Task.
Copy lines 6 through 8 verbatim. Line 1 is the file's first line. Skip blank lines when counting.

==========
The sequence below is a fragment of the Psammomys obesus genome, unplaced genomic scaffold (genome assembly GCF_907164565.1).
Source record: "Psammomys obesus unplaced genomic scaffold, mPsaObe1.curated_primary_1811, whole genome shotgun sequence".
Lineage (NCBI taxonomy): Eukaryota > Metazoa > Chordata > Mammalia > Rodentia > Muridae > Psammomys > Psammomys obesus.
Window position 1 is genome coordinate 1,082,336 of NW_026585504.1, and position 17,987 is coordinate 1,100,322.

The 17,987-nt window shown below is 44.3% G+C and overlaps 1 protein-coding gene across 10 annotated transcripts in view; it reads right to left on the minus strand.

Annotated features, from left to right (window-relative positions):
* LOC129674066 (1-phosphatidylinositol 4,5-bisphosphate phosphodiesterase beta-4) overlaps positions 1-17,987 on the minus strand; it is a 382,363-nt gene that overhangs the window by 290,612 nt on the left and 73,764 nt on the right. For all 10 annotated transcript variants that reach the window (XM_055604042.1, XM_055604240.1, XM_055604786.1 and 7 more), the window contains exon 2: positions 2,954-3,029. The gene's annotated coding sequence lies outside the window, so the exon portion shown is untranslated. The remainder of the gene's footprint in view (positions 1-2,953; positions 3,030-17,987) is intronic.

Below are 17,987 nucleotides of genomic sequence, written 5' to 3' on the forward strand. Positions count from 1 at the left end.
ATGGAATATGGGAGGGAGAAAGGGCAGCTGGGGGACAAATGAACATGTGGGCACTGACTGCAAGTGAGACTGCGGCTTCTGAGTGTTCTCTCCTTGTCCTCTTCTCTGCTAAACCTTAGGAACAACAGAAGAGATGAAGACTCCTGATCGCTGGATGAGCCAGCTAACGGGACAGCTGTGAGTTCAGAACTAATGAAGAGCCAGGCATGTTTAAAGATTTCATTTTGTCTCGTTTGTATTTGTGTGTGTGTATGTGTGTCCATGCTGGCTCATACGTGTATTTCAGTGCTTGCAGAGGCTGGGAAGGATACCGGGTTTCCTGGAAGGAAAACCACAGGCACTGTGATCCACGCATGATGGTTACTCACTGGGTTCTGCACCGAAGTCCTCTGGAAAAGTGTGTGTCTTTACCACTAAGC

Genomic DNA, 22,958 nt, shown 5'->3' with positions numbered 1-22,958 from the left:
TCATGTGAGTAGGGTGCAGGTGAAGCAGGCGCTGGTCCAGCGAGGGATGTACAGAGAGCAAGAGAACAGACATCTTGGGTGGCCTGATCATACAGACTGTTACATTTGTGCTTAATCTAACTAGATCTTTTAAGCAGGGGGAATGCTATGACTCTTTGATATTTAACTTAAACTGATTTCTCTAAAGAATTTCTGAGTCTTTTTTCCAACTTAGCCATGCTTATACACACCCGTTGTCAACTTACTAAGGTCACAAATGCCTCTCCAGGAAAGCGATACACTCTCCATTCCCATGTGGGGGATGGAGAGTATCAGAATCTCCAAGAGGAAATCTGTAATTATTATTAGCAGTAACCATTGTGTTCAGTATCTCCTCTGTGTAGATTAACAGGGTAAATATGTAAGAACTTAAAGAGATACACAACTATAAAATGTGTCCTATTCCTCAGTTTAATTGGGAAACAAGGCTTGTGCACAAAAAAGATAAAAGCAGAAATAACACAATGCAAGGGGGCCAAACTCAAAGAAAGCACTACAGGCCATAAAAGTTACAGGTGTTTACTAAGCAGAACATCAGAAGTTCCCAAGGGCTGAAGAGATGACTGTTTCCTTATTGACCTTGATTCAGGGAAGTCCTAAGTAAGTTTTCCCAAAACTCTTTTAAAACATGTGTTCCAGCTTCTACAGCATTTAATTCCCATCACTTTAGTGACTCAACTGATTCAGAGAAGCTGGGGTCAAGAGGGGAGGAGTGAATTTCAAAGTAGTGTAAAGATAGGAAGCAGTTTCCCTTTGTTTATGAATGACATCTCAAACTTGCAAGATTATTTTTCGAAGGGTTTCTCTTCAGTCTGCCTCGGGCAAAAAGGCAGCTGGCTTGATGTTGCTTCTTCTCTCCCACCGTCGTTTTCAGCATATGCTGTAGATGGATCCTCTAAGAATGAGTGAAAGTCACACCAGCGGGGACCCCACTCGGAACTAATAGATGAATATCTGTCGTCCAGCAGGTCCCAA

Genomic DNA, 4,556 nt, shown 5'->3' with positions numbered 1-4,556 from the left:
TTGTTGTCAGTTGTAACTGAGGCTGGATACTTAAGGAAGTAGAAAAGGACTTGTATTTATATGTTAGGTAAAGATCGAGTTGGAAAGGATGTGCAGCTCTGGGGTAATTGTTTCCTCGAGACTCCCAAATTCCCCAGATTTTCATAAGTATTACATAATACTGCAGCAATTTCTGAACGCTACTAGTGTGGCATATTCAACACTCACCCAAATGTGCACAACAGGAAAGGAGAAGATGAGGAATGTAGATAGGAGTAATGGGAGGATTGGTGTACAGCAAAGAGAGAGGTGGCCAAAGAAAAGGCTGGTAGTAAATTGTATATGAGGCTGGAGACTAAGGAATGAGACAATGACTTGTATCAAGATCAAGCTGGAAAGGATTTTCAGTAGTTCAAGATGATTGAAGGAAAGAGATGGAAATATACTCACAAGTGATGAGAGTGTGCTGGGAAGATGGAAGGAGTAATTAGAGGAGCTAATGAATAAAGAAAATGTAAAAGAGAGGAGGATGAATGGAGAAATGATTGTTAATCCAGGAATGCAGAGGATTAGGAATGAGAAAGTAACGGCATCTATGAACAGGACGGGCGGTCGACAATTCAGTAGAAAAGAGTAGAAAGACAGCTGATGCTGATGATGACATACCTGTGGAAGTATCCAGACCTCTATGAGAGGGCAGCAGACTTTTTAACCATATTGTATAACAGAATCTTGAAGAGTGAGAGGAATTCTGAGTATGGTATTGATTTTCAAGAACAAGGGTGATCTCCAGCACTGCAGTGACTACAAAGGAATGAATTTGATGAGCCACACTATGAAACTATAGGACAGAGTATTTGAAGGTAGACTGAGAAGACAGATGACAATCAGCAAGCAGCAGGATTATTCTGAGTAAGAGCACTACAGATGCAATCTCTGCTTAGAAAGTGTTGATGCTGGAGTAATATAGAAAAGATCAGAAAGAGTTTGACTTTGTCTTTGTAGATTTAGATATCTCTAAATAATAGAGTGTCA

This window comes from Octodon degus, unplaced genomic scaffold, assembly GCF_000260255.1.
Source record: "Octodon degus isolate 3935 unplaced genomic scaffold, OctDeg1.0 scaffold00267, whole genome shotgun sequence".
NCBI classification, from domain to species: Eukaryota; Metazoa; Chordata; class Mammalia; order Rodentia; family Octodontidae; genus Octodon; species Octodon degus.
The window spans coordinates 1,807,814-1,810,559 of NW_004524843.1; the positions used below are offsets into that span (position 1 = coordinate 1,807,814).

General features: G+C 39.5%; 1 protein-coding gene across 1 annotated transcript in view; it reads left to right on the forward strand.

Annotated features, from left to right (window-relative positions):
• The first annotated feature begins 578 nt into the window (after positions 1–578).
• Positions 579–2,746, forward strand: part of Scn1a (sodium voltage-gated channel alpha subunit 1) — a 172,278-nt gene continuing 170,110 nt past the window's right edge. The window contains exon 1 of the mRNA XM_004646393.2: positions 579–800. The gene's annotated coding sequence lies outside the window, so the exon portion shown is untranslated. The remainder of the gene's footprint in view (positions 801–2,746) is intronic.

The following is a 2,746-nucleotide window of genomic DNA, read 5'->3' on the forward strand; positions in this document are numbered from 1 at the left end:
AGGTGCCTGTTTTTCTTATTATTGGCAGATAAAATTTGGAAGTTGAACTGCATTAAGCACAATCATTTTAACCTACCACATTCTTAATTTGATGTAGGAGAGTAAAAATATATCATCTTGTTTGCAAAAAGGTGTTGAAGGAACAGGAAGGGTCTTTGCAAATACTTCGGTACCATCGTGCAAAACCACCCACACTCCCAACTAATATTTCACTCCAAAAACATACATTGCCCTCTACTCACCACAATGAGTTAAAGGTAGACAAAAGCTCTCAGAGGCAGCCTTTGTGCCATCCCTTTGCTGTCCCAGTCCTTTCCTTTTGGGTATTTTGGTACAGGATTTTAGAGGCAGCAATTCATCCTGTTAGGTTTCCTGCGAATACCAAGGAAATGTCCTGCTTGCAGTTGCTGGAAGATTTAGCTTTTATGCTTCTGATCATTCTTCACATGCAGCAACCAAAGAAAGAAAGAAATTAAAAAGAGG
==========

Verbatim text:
Annotated features, from left to right (window-relative positions):
* LOC129674066 (1-phosphatidylinositol 4,5-bisphosphate phosphodiesterase beta-4) overlaps positions 1-17,987 on the minus strand; it is a 382,363-nt gene that overhangs the window by 290,612 nt on the left and 73,764 nt on the right. For all 10 annotated transcript variants that reach the window (XM_055604042.1, XM_055604240.1, XM_055604786.1 and 7 more), the window contains exon 2: positions 2,954-3,029. The gene's annotated coding sequence lies outside the window, so the exon portion shown is untranslated. The remainder of the gene's footprint in view (positions 1-2,953; positions 3,030-17,987) is intronic.

Below are 17,987 nucleotides of genomic sequence, written 5' to 3' on the forward strand. Positions count from 1 at the left end.